Legislative follow-up - The CARE Act

The CARE (Caregiver, Advise, Record and Enable) Act that we wrote about in our July issue,
Care Partner Programs: Advancing Advocacy at the Bedside took effect on October 1st.  It requires hospitals to identify, educate, train, and support family caregivers before a patient is discharged. For anyone who wants to see more about this legislation, a summary can be found at the following link: 
https://www.cga.ct.gov/2015/SUM/2015SUM00032-R02SB-00290-SUM.htm
Safety First: Community Healthcare Provider Home Visit Safety Tips

by Antoinette Towle EdD., APRN
 
I have worked the vast majority of my thirty five year nursing career, both as a registered nurse (RN) and an advanced practice registered nurse (APRN) in the community. Having worked in a wide variety of community settings such as schools, nursing homes, elderly apartments, adult and children day care centers, group homes and privately owned homes, as well as in a vast variety of locations, inner city to the out most parts of rural Connecticut, I have repeatedly experienced a major safety concern over and over again! People do not lock their doors! In approximately 50-75% of the homes and facilities I go to, the door is unlocked or someone gladly lets me in without even knowing who I am or why I am there. I have freely walked in a door and throughout the entire house or building before I located the person I have come to see. The lack of locking the door cannot be attribute solely to the idea that the person knew I was coming because most of the time I only give a range of time for my arrival such as between 8 am and 12 noon. Unfortunately, in today's world, with the increase in violent assaults occurring within our homes, schools and other community centers, people need to be extra cautious in protecting both themselves and others. Here are a few safety questions that everyone should ask a community healthcare provider (HCP) prior to them coming to their home or facility for a visit:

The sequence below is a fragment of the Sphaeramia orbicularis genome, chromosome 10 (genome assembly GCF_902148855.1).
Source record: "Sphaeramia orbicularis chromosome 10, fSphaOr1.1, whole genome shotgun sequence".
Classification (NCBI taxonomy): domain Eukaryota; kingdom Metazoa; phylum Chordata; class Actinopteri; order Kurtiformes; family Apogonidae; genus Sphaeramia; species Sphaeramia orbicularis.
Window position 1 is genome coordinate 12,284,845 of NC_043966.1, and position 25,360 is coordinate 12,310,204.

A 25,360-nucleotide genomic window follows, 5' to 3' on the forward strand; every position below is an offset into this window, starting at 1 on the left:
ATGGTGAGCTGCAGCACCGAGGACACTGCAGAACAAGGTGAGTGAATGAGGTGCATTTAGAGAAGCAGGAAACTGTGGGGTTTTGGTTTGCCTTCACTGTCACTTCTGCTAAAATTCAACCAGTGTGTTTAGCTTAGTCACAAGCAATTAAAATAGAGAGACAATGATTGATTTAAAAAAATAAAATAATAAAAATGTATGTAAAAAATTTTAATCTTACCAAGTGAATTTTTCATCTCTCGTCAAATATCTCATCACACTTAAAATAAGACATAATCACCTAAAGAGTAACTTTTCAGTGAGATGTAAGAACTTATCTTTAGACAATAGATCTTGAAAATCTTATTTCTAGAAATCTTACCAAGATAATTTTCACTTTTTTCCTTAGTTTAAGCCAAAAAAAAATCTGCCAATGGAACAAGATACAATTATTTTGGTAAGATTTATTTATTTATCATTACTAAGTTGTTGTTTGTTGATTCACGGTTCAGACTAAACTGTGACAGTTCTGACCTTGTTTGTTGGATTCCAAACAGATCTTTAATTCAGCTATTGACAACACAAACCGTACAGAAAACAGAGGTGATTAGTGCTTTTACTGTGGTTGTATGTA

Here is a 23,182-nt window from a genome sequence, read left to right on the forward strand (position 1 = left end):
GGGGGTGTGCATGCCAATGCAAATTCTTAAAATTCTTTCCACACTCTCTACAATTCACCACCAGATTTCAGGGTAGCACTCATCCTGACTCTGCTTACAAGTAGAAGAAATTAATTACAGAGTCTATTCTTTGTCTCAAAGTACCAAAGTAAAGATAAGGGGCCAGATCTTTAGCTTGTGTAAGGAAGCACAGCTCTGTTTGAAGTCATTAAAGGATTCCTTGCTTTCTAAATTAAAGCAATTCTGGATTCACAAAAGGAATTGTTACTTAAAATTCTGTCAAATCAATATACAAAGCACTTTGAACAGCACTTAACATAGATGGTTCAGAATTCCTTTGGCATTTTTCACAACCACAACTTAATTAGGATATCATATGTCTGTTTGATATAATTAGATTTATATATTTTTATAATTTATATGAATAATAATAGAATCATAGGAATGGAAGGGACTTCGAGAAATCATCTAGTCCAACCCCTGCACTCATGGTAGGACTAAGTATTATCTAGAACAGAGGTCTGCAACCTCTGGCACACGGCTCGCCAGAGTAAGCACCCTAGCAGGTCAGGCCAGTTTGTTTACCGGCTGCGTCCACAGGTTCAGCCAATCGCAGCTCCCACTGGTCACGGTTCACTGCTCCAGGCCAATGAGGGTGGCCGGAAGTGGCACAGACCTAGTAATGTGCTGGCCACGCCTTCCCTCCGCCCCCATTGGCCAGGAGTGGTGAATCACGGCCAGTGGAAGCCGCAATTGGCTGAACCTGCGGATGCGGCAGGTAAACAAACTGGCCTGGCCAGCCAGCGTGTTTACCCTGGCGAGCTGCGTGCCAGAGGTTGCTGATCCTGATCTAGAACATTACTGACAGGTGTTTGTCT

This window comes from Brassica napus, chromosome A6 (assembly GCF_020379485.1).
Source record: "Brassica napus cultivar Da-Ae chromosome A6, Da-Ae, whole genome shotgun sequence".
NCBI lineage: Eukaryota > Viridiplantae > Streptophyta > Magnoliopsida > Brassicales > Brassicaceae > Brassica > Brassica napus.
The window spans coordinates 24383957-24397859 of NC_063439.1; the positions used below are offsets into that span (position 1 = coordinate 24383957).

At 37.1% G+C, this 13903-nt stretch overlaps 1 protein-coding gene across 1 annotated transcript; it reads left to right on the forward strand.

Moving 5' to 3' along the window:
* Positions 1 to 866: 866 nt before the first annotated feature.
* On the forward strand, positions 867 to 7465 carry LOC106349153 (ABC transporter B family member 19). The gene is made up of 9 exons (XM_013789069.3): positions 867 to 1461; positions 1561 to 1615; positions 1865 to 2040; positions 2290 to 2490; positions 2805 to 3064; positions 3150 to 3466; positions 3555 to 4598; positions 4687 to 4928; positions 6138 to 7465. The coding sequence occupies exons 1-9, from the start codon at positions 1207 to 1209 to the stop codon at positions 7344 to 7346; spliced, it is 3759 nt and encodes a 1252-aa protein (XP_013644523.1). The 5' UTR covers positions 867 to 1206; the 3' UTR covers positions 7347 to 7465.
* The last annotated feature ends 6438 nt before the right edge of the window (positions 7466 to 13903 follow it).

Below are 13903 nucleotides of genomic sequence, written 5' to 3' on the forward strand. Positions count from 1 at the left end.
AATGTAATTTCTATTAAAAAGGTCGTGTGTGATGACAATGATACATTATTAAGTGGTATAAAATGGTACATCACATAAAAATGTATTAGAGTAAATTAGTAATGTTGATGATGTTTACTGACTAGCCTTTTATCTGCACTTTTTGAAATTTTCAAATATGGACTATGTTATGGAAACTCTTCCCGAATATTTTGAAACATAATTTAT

• the person's name, title, and affiliation
  • the purpose of their visit
  • what the visit entails
  • how long it will take
  • who will pay for the visit, and if there is any cost to you
  • when are they planning on coming (approximate time frame)
  • if anyone is coming with them  
  • what the information will be used for
  • who will see the information (confidentiality)
 
Once you have gotten all of the answers to your questions, you may want to consider calling the agency or company they identify as being with to confirm that they are really from that company. Ask the HCP to call you just prior to visiting. At that time you can give them any specific instructions including the best way to let you know they have arrived and how best to enter your home / facility for i.e. rear door, knock, use the door bell, intercom system etc. Also, ask them what they will be wearing i.e. scrubs, lab coat.  If for any reason you are uncomfortable letting a strange into your home, postpone the visit until a time when you can have another family member or friend present during the visit. Most HCP are very accommodating and have no problem visiting in the evening on weekends. Before letting the HCP into your home always ask them their name and to show you identification. Remember to conduct the visit in the room that you feel the most comfortable and safest in. This is your home and your visit! If at any point during the visit you are uncomfortable or feel unsafe, you can stop the visit and ask the HCP to leave. Prior to the HCP leaving, ask them for their card or contact information. AND always escort them to the door and lock the door once they leave!!!